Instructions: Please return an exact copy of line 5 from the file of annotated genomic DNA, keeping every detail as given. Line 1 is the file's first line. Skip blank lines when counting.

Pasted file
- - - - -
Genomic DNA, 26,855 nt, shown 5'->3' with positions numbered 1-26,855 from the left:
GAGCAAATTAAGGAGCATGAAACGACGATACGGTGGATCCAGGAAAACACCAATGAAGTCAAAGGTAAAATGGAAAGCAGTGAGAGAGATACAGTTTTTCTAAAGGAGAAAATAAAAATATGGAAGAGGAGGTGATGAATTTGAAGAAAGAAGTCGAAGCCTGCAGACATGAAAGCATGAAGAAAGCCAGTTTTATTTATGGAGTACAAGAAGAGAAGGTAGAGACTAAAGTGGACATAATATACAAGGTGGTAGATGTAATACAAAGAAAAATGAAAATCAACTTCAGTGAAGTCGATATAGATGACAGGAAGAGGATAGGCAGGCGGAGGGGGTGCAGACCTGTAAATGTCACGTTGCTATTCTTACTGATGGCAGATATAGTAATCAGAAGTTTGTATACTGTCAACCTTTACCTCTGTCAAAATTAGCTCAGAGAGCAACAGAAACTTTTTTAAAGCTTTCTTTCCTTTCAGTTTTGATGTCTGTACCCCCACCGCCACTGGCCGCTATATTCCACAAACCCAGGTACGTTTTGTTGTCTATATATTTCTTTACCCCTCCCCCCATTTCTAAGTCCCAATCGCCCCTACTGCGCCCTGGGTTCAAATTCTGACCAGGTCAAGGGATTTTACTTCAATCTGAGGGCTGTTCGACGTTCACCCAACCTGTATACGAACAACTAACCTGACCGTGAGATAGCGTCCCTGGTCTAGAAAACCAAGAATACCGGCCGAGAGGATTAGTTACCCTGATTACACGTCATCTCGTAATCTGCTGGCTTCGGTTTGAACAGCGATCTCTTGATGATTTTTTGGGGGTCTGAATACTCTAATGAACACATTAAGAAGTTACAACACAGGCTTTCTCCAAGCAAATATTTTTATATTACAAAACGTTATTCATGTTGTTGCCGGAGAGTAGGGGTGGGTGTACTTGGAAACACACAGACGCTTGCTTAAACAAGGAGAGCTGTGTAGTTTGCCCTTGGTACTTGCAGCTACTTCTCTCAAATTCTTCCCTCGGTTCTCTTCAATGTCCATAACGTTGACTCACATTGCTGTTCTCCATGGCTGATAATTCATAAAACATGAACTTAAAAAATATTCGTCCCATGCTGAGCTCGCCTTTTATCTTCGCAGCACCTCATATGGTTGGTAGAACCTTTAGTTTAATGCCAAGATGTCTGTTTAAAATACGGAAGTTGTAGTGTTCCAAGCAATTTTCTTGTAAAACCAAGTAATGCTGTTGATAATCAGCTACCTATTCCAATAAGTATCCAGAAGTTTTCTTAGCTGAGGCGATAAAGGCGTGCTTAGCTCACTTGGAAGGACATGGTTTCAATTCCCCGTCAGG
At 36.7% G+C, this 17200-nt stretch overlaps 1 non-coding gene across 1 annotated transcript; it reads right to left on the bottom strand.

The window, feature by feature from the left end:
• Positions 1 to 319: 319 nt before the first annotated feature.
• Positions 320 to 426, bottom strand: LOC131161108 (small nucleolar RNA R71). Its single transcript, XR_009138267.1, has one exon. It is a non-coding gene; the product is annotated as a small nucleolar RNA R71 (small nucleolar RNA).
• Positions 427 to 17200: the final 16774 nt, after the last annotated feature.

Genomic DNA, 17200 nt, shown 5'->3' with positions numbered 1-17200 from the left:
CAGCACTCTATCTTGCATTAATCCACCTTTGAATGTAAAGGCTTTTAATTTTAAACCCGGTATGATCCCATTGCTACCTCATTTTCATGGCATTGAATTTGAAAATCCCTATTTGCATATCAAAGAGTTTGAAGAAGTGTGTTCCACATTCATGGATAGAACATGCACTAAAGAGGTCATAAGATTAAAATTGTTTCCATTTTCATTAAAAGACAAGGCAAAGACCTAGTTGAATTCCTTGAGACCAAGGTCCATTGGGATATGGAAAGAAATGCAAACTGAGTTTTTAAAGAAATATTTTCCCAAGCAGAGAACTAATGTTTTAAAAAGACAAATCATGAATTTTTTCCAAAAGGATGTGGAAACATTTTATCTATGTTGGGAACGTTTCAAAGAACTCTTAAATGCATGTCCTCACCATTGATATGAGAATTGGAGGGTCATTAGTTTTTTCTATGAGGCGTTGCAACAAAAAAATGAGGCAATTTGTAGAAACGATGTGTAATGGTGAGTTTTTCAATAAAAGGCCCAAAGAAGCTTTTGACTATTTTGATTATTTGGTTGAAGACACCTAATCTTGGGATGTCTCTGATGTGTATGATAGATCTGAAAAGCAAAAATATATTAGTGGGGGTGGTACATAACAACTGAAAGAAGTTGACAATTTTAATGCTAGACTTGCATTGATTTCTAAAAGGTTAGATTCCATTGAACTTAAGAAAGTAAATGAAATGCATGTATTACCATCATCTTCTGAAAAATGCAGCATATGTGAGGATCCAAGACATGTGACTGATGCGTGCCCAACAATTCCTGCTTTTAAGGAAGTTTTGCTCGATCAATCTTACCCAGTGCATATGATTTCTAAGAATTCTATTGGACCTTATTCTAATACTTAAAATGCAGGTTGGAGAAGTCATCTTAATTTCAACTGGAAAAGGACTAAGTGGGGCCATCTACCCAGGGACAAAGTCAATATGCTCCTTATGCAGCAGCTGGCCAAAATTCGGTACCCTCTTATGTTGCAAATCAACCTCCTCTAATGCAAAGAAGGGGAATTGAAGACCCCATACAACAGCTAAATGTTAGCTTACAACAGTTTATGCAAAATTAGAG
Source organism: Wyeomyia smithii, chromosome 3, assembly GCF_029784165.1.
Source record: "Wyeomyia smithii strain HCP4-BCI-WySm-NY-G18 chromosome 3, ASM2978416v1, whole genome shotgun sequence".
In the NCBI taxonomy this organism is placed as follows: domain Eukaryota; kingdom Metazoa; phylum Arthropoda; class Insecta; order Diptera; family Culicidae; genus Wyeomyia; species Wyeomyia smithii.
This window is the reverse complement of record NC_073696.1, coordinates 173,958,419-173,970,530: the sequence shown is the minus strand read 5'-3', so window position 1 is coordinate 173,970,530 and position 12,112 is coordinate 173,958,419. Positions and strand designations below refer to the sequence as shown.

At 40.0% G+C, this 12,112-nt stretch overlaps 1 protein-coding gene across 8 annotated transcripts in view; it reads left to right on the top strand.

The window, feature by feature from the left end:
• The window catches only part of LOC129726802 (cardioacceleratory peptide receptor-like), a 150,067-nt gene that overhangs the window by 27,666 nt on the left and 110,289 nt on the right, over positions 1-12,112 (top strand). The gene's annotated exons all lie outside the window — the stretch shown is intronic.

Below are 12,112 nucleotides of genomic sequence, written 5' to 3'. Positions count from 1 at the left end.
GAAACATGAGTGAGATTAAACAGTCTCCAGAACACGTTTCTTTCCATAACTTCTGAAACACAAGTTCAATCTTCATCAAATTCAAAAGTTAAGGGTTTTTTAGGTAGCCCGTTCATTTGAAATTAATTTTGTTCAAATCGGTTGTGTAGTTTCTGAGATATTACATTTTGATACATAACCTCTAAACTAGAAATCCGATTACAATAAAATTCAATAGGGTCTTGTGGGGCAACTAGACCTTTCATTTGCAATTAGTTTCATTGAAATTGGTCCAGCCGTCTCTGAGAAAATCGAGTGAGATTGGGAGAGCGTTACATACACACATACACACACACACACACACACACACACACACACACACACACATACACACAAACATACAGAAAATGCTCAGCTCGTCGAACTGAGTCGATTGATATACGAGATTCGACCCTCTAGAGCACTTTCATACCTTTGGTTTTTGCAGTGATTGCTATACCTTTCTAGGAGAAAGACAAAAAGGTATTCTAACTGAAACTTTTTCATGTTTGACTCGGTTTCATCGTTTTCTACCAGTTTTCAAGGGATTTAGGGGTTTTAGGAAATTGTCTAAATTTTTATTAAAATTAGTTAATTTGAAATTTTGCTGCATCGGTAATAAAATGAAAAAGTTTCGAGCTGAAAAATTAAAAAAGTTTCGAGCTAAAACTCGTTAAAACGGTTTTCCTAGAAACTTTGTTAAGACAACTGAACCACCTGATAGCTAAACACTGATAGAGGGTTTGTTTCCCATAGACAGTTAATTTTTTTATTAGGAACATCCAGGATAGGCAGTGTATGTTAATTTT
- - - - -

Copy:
• Positions 1 to 319: 319 nt before the first annotated feature.